Teaching English in Thailand

Deciding to teach English abroad has been the most rewarding experience of my life so far. My advice to you; If you’re thinking about doing it, DO IT. If you’re on this webpage, you already have one foot out the door. Here’s some FAQs that will help you take the next step:

Q: What are the basic requirements to teach English abroad?

A: You need a bachelors degree. It doesn’t have to be in education. My degree is in communications. Then you need to get TESOL or TEFL certified.

Q: What’s TESOL and TEFL?

A: TESOL and TEFL are pretty much the same thing. TESOL stands for Teaching English to Speakers of Other Languages and TEFL stands for Teaching English as a Foreign Language. Schools normally require you to have one of these certifications. If you already have a degree in teaching you usually don’t need to take one of these courses.

Q: How do I get certified in TESOl?

A: Oxford Seminars has classes all over the US. I almost went through them but decided to take my class in Bangkok through the American TESOL Institute (ATI). I paid about $1000 for the three week course. Accommodation was paid for and they gave us a week of real teaching experience at a Thai school.

Q: Why ATI?

A: I enrolled in the Special Thai Program which guaranteed me a teaching placement at the end of the course. I graduated on a Friday and had a job on Monday. It was perfect! It was also a great way to explore the culture and meet other westerners who will most likely become your lifelong friends. I would recommend taking the ATI class in PHUKET, THAILAND. Huge class, a ton of young, fun people and just a great time.

Q: What should I expect to get paid? Is it enough to live in Thailand?

A: When I started I was getting paid 35000 Baht a month which is about $1000  a month. That doesn’t seem like a lot but it’s very inexpensive to live in Thailand. I was able to save about $500 a month. My apartment was $150 a month, I was get daily massages, eating very well, shopping and going out – life was GOOD :) Eventually I was raised to 44,000 baht a month which is about $1300 a month… then LIFE WAS GRAND lol. Seriously though.

Q: What’s it like to live in a non-English speaking country?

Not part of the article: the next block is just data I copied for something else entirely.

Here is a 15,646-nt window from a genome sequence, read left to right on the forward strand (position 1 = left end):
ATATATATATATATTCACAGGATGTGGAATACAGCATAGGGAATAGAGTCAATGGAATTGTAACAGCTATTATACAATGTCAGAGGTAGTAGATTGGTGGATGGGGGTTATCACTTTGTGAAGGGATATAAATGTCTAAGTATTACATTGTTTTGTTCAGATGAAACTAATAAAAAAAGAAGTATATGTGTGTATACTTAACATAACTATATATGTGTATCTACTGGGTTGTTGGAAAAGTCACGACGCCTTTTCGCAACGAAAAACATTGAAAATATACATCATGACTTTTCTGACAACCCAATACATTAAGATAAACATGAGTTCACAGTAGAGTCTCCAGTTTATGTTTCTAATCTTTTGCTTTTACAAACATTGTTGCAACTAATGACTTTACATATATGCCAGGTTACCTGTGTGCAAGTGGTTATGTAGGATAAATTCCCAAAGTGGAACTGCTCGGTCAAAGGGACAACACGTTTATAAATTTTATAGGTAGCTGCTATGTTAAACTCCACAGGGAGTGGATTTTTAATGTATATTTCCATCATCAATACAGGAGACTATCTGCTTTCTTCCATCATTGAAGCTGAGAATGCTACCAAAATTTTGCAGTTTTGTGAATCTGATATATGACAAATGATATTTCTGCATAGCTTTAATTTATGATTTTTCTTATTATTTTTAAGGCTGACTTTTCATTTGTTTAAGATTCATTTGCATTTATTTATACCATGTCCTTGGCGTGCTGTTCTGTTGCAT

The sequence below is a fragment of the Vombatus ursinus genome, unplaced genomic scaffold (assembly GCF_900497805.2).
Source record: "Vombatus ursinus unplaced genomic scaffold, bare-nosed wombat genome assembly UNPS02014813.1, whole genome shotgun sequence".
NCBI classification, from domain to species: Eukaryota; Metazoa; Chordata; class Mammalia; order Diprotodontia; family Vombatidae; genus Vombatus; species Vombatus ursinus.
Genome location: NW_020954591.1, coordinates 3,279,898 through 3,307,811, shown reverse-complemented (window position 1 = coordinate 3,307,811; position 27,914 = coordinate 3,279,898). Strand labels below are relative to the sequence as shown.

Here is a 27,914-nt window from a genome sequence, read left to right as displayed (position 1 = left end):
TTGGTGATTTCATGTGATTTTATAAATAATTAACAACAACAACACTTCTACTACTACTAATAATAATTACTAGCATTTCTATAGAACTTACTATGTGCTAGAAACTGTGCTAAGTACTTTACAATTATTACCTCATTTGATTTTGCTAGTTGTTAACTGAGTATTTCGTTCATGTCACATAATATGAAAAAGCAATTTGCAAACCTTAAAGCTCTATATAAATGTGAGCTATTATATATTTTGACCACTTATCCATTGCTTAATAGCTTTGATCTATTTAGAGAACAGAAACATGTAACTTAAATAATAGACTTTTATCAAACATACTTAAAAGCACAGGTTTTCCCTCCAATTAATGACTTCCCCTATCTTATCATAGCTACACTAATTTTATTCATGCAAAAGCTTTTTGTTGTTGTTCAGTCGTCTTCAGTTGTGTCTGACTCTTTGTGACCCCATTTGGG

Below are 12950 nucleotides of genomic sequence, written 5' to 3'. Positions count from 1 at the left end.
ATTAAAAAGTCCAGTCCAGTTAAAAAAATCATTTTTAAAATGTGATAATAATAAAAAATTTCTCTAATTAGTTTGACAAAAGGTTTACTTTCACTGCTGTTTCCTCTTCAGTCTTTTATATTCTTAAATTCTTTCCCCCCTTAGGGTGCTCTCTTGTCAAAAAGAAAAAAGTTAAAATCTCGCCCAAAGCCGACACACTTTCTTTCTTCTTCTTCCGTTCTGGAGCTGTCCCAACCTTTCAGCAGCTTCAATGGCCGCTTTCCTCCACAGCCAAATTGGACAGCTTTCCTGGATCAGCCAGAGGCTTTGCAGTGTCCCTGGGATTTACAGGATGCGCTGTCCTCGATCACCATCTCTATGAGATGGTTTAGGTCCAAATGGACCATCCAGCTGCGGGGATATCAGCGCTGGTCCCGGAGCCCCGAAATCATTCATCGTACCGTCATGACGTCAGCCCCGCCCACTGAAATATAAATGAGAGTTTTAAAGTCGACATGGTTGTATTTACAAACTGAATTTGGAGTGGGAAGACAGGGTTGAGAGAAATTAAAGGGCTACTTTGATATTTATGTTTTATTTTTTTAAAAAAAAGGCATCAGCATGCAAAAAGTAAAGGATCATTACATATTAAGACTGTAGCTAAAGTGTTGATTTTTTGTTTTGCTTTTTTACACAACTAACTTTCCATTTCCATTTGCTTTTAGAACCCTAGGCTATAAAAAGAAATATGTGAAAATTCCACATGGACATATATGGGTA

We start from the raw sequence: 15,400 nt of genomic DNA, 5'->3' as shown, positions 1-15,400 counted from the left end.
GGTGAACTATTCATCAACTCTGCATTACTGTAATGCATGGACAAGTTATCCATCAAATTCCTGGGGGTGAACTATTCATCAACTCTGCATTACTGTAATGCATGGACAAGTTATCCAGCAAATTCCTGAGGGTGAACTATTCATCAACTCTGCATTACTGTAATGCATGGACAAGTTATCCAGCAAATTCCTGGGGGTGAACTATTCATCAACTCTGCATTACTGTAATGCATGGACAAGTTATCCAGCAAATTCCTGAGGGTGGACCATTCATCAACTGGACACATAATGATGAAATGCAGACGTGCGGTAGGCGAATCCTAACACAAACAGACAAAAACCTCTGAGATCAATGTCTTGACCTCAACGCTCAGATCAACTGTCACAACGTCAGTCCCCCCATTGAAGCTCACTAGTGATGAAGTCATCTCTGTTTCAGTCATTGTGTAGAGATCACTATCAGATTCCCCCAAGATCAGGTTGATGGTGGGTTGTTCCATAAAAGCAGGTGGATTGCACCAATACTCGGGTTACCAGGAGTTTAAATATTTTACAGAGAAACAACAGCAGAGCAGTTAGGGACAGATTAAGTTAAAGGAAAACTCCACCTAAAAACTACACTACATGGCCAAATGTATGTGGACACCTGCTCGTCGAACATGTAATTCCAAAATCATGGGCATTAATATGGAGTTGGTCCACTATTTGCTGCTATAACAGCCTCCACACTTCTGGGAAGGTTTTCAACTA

A: Patience is key. Some people will speak a little English but don’t assume that they will. You are in their country. Be respectful. And talking louder will not help them understand you — That’s my pet peeve!

My advice is try to learn the language a little. Have fun with it. It can definitely get frustrating at times, especially if you need directions or if you want to ask for something at a store but you get used to it. You’ll start to use non-verbal communication. Thai’s are pro’s at that. In the land of smiles, I’ve learned that sometimes that’s all you need.

Q: What made you want to teach abroad?

A: For me, it was a series of things. When I was in college I worked and lived at Disney World for six months. I met people from all over the world who had come to experience work and life in America. After that, I always wondered what it would be like to live in another country. Then when I was a senior in college, I studied abroad in China – I met an American who was teaching there and met his students and they all really inspired me. My college degree is in Communications and I ended up landing an Account Coordinator position at a PR firm in Manhattan after college. It was everything I ever wanted, but something was missing. I wanted to not just travel the world but I wanted to live around the world and I was determined to make that happen. After some research, teaching English seemed to be the key – So I quit my job and went for it.

Q: Why did you choose to teach in Thailand?

A: Thailand just fell into my lap. I had no preference to where I wanted to teach. When you want to do everything, it doesn’t really matter where you start as long as you start. Now that I taught in Thailand, I’m so happy I didn’t go anywhere else. The hospitality and the culture there is something I have never seen anywhere else.

Q: How did you like  living in Bangkok?

A: Bangkok reminds me of New York city but it’s more laid back. I loved it there. The transportation system is incredible so it’s really easy to get around without a car. And since there is a very large expat community, it’s easy to get a taste of western life if you’re ever feeling homesick. There’s Mexican, English, Irish, and American food.. even found an Outback Steakhouse one day! Also, I’m not much of a shopper, but Bangkok has thee most amazing malls you’ll ever see in your life! Cheap and modern housing, friendly people, amazing nightlife, and plenty of markets, parks and street food to explore throughout the day.

Have more questions? Please comment below!

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35 thoughts on “Teaching English in Thailand

  1. Hi Kate! I stumbled upon your blog when I was searching blogs about teaching English in Thailand. I’m thinking about going there this fall, but I’m so unsure. I’ve enjoyed reading all your tips! I think they will be very useful in helping me make my decision :)